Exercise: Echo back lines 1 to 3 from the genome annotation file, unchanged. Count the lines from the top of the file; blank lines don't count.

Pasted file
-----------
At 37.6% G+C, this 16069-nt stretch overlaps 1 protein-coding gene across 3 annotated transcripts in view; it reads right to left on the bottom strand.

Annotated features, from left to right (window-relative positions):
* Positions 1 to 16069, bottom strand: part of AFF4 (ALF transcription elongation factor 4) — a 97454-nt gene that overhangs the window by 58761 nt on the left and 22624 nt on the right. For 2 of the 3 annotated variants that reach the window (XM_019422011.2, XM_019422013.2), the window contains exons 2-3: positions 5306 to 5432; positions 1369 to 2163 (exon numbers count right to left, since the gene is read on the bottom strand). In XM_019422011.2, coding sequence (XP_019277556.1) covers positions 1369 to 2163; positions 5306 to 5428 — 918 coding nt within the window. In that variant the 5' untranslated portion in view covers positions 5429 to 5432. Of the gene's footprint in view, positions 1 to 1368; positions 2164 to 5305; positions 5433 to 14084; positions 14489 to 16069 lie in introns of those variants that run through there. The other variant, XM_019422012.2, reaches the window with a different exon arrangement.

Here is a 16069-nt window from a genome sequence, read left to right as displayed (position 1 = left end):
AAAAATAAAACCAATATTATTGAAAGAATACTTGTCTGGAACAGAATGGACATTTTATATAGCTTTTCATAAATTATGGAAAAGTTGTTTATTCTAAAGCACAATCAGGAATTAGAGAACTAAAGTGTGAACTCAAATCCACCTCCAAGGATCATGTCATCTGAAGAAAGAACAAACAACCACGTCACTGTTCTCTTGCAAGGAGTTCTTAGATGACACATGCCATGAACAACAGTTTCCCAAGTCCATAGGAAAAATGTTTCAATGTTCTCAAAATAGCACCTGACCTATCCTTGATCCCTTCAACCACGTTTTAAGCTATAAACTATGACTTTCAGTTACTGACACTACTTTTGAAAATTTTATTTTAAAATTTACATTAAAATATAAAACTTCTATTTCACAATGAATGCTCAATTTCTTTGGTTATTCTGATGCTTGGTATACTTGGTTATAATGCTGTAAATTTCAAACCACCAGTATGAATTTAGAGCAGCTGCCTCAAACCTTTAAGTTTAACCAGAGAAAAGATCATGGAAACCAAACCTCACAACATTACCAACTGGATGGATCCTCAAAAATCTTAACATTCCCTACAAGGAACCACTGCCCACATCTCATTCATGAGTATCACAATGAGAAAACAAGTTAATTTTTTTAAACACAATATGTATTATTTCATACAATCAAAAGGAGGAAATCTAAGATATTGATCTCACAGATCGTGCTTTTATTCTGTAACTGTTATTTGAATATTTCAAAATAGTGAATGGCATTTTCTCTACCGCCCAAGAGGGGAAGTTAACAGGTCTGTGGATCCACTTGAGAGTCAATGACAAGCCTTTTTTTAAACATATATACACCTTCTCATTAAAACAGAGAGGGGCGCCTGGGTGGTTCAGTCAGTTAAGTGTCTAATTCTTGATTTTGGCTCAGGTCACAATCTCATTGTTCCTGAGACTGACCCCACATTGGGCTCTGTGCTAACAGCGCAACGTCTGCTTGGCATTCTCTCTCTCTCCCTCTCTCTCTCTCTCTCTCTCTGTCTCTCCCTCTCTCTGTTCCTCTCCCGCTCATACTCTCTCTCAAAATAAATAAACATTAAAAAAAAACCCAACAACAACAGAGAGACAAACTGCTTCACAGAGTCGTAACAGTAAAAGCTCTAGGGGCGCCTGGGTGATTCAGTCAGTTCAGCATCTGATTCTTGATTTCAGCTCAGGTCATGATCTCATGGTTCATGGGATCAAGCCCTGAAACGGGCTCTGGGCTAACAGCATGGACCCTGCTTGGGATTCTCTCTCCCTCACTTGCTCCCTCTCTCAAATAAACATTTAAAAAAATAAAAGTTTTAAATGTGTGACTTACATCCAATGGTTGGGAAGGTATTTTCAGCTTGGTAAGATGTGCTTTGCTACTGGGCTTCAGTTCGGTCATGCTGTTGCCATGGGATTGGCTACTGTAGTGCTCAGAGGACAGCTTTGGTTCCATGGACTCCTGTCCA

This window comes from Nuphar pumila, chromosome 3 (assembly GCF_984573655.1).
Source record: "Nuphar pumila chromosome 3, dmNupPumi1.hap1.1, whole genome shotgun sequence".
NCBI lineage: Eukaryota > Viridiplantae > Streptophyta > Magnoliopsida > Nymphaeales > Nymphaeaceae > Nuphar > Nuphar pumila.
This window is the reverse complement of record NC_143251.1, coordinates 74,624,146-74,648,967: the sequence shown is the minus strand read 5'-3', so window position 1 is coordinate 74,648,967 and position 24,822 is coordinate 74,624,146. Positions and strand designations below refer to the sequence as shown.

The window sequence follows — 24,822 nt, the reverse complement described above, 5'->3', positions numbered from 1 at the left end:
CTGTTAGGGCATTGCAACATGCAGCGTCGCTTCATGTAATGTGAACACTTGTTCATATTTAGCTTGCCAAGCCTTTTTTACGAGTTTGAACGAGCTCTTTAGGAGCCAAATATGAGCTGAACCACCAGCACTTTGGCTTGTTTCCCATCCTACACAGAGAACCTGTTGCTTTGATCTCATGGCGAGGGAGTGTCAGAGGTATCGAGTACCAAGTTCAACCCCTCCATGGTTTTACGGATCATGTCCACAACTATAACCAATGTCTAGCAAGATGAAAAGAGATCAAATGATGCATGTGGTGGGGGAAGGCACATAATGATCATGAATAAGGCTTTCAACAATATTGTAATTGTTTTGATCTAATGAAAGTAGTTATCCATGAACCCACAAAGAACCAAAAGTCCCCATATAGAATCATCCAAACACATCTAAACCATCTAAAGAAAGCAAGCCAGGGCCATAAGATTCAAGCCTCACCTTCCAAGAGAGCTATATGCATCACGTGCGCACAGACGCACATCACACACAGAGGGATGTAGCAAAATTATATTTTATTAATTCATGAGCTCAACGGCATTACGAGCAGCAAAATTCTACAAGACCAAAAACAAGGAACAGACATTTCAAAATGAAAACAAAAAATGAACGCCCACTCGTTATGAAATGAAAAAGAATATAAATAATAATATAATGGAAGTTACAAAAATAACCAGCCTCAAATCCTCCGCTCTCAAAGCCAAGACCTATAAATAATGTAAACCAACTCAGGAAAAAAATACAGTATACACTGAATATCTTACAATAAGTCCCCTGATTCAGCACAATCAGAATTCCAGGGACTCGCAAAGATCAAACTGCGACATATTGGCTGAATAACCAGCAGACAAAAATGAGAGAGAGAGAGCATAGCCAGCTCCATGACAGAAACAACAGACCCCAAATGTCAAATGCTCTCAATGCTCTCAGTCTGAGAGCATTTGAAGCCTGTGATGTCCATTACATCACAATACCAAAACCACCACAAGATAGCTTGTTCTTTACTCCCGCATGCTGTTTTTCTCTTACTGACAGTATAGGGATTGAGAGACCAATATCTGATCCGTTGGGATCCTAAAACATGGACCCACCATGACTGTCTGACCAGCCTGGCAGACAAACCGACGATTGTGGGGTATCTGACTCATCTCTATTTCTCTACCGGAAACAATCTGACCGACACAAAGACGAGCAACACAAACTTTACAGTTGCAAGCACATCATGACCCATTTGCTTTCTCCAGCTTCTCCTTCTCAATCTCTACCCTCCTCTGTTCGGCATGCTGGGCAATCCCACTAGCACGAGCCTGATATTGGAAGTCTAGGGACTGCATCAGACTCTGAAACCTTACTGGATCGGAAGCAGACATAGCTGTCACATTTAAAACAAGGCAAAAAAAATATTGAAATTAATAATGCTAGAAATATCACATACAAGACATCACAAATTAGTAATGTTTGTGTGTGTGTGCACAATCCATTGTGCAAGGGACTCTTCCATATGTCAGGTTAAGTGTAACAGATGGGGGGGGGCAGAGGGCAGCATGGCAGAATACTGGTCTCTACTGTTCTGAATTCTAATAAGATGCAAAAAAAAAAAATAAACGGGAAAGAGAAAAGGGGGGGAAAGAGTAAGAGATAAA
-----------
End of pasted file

At 37.6% G+C, this 16069-nt stretch overlaps 1 protein-coding gene across 3 annotated transcripts in view; it reads right to left on the bottom strand.

Annotated features, from left to right (window-relative positions):
* Positions 1 to 16069, bottom strand: part of AFF4 (ALF transcription elongation factor 4) — a 97454-nt gene that overhangs the window by 58761 nt on the left and 22624 nt on the right. For 2 of the 3 annotated variants that reach the window (XM_019422011.2, XM_019422013.2), the window contains exons 2-3: positions 5306 to 5432; positions 1369 to 2163 (exon numbers count right to left, since the gene is read on the bottom strand). In XM_019422011.2, coding sequence (XP_019277556.1) covers positions 1369 to 2163; positions 5306 to 5428 — 918 coding nt within the window. In that variant the 5' untranslated portion in view covers positions 5429 to 5432. Of the gene's footprint in view, positions 1 to 1368; positions 2164 to 5305; positions 5433 to 14084; positions 14489 to 16069 lie in introns of those variants that run through there. The other variant, XM_019422012.2, reaches the window with a different exon arrangement.